The influence of a Crippled Old Lady, Canvey 1940s
Memories of Stan Pierce, Brisbane, Australia
In Northfalls Road during the 1940’s and 50’s there lived an elderly lady by the name of Mrs.Laws. She was a cripple. She was a very ‘alone’ lady, but I wouldn’t say ‘lonely’ because she was an educated woman and had a very alert perceptive mind and was extremely well read. In fact, she was the one who made me aware of the difference in these two different states of being. I got to talk to her a lot as a boy by a strange roundabout way of meeting her. My parents thought she was odd and didn’t encourage me to stop and talk to her.
But, what Mrs. Laws used to do, though she was crippled, was to crawl on her back from the house, all along Van Diemans Pass when it was a grass road (well, sort of, with all the ruts) and up to the wall at the top of Southfalls Road where the concrete pillbox is and she would get down on the other side of the wall and get ready for a swim. The whole process of getting from her house to the wall would take about an hour. She did it by digging her very stout shoe heels into the grass and push herself along for about six inches for every push. She would do this every day during the summer as long as it wasn’t raining, and she knew the tide was in. No-one took the slightest bit of notice of her doing this ritual crawl every day. In those days anyway there were not many people around to notice.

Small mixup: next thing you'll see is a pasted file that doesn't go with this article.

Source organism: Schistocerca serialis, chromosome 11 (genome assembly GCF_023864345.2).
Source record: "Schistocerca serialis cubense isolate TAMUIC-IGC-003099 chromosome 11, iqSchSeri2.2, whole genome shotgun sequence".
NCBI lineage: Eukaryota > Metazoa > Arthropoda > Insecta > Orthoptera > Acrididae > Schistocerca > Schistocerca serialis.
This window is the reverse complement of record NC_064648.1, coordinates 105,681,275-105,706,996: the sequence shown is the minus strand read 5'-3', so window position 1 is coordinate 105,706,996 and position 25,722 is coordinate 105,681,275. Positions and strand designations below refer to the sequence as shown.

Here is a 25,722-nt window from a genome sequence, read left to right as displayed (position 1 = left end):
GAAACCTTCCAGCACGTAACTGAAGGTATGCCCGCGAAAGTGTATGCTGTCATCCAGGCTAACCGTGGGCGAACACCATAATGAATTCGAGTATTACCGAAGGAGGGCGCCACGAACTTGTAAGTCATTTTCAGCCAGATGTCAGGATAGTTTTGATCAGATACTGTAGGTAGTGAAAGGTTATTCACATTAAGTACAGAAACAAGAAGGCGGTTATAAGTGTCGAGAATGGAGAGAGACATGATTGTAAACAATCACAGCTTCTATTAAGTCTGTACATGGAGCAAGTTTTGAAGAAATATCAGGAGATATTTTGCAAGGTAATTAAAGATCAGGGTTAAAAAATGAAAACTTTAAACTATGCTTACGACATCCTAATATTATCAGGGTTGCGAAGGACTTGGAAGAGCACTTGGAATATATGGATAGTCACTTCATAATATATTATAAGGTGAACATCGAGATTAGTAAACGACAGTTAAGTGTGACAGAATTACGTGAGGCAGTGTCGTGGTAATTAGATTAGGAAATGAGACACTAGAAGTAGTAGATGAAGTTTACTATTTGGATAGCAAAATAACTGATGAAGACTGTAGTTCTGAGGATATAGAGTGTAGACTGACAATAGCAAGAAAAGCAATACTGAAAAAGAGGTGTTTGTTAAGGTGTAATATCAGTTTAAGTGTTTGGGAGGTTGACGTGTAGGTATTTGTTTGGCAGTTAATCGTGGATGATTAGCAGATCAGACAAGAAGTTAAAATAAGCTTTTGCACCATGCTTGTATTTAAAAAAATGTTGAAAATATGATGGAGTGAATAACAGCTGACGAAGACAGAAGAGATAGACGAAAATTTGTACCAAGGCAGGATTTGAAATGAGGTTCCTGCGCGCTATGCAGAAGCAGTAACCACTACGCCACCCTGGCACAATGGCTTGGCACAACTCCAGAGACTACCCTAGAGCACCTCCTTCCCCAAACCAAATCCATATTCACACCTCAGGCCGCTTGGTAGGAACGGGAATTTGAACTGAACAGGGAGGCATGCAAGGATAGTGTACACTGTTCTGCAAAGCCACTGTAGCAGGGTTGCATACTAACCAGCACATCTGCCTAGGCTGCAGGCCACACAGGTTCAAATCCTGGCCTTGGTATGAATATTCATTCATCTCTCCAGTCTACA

Ginger and I were always there swimming and diving off the groins, and we’d just say hello and horse around while she disrobed under her coat and edged down awkwardly to the water. And she’d just ease herself in and paddle around on her back. If a ship went by and the bow-waves came racing across we’d gleefully watch in our school boyish way to see how she would turn her head to the wave and stop being dumped like a whale on the rocks. After half an hour she’d crawl out backwards again and painfully edge herself up the stone facing and get under her overcoat to get her sopping wet black wool costume off. Then she’d go through the same crawling ritual all the way home to an empty house.
If I were up there swimming alone she would talk to me. She told me how she got crippled. She was a secretary in a travel agent’s office before the war and after she had married, and one day someone in the office had playfully pulled the chair away from behind her as she went to sit down and she fell awkwardly and chipped her spine.
This lady had a very interesting effect on my life by telling me about books and what sort of things to read about. It’s the kind of thing you don’t think about in life until you start getting old and go back over things and wonder what made you go down a certain path. Then you start tracing back. She gave me two books when I was 14. One was Ralph Waldo Emerson’s book of Essays, and the other was Machiavelli’s The Prince. She must have thought it out to make sure I was influenced by opposites… the kindly altruistic Emerson and the harsh pragmatist Machiavelli. It’s taken me all of 50 years to realize how a little crippled old lady prepared me mentally to cope with life.